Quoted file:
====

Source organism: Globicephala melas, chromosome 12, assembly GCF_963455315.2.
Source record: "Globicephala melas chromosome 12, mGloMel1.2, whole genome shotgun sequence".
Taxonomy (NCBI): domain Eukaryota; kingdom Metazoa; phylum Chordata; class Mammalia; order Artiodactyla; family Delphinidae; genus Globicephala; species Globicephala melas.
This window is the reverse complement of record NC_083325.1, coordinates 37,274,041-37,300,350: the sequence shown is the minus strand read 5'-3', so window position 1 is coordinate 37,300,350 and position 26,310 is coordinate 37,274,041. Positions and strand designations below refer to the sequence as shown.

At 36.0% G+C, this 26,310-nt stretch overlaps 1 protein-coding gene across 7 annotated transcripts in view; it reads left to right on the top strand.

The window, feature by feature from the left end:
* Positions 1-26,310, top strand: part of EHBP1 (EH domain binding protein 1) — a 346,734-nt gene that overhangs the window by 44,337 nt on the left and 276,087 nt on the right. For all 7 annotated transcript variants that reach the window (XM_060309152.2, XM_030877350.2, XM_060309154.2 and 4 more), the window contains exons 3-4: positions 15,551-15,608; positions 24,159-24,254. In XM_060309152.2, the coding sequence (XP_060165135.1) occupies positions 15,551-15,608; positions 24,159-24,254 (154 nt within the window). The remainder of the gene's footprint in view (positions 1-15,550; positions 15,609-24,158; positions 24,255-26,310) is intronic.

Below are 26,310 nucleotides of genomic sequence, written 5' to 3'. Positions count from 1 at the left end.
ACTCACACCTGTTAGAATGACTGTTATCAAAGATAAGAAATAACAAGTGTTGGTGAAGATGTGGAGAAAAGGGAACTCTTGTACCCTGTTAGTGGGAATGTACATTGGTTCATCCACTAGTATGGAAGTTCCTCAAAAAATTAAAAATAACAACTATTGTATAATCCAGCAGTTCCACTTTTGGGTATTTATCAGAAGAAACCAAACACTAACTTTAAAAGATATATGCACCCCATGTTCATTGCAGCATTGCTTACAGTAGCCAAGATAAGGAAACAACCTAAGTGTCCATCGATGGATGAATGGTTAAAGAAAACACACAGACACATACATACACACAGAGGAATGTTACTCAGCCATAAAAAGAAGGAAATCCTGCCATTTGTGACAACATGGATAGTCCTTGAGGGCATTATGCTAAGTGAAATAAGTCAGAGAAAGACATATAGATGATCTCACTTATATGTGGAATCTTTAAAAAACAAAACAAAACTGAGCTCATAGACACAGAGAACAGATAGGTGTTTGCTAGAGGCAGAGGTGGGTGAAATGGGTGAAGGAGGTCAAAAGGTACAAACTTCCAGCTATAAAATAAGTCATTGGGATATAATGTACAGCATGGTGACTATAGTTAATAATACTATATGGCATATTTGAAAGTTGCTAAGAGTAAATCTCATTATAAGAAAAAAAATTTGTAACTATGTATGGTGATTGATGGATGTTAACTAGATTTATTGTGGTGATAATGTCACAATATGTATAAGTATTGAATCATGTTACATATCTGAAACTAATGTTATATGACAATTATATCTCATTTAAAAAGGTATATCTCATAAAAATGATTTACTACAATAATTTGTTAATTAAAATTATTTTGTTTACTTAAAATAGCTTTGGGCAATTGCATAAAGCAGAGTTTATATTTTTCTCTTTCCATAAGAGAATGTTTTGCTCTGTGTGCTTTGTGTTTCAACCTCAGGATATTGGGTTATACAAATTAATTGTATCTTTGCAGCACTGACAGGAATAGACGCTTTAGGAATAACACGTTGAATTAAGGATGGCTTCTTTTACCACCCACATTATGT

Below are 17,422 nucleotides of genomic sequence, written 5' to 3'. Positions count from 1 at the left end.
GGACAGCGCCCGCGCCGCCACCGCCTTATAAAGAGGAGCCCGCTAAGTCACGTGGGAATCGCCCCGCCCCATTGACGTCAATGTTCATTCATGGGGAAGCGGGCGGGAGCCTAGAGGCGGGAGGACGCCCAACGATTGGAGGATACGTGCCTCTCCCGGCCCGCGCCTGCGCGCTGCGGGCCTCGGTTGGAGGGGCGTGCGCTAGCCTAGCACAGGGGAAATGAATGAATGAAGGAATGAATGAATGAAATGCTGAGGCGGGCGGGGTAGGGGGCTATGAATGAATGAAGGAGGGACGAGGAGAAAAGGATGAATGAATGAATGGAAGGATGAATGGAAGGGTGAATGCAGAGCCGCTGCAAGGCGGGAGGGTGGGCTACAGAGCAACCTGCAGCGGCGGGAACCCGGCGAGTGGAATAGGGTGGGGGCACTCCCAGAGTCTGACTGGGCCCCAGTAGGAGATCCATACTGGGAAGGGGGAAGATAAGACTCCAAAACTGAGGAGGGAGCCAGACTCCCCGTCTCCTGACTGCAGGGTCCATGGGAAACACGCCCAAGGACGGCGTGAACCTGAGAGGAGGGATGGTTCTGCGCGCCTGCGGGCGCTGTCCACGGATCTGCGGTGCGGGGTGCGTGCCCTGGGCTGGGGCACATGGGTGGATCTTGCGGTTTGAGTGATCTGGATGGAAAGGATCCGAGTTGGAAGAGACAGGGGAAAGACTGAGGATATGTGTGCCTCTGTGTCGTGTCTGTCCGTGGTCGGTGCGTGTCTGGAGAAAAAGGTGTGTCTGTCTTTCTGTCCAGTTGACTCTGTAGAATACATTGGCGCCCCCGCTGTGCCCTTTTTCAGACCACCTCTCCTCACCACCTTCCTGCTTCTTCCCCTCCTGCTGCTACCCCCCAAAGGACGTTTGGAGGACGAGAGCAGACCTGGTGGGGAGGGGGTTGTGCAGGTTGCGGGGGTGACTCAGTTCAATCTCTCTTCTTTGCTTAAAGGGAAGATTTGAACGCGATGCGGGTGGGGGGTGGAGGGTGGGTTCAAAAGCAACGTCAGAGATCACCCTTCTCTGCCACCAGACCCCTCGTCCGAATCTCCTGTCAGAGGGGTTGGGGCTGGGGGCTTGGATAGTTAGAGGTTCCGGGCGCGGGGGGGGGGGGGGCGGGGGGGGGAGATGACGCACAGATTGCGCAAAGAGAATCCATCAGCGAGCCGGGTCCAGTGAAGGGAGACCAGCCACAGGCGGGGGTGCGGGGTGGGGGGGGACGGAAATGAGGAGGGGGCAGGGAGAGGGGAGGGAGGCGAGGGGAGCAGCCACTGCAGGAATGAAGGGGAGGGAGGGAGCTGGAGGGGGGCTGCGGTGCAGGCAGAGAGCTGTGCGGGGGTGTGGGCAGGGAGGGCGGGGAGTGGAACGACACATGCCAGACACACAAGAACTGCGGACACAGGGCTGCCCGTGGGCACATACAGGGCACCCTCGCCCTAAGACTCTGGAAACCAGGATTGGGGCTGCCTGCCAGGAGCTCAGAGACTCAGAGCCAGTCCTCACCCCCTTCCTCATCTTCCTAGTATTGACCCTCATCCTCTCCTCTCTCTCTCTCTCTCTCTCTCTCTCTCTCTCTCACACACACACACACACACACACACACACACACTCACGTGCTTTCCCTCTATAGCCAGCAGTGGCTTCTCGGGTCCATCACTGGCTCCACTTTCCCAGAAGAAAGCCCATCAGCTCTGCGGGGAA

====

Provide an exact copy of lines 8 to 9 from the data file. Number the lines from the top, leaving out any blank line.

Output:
Below are 26,310 nucleotides of genomic sequence, written 5' to 3'. Positions count from 1 at the left end.
ACTCACACCTGTTAGAATGACTGTTATCAAAGATAAGAAATAACAAGTGTTGGTGAAGATGTGGAGAAAAGGGAACTCTTGTACCCTGTTAGTGGGAATGTACATTGGTTCATCCACTAGTATGGAAGTTCCTCAAAAAATTAAAAATAACAACTATTGTATAATCCAGCAGTTCCACTTTTGGGTATTTATCAGAAGAAACCAAACACTAACTTTAAAAGATATATGCACCCCATGTTCATTGCAGCATTGCTTACAGTAGCCAAGATAAGGAAACAACCTAAGTGTCCATCGATGGATGAATGGTTAAAGAAAACACACAGACACATACATACACACAGAGGAATGTTACTCAGCCATAAAAAGAAGGAAATCCTGCCATTTGTGACAACATGGATAGTCCTTGAGGGCATTATGCTAAGTGAAATAAGTCAGAGAAAGACATATAGATGATCTCACTTATATGTGGAATCTTTAAAAAACAAAACAAAACTGAGCTCATAGACACAGAGAACAGATAGGTGTTTGCTAGAGGCAGAGGTGGGTGAAATGGGTGAAGGAGGTCAAAAGGTACAAACTTCCAGCTATAAAATAAGTCATTGGGATATAATGTACAGCATGGTGACTATAGTTAATAATACTATATGGCATATTTGAAAGTTGCTAAGAGTAAATCTCATTATAAGAAAAAAAATTTGTAACTATGTATGGTGATTGATGGATGTTAACTAGATTTATTGTGGTGATAATGTCACAATATGTATAAGTATTGAATCATGTTACATATCTGAAACTAATGTTATATGACAATTATATCTCATTTAAAAAGGTATATCTCATAAAAATGATTTACTACAATAATTTGTTAATTAAAATTATTTTGTTTACTTAAAATAGCTTTGGGCAATTGCATAAAGCAGAGTTTATATTTTTCTCTTTCCATAAGAGAATGTTTTGCTCTGTGTGCTTTGTGTTTCAACCTCAGGATATTGGGTTATACAAATTAATTGTATCTTTGCAGCACTGACAGGAATAGACGCTTTAGGAATAACACGTTGAATTAAGGATGGCTTCTTTTACCACCCACATTATGT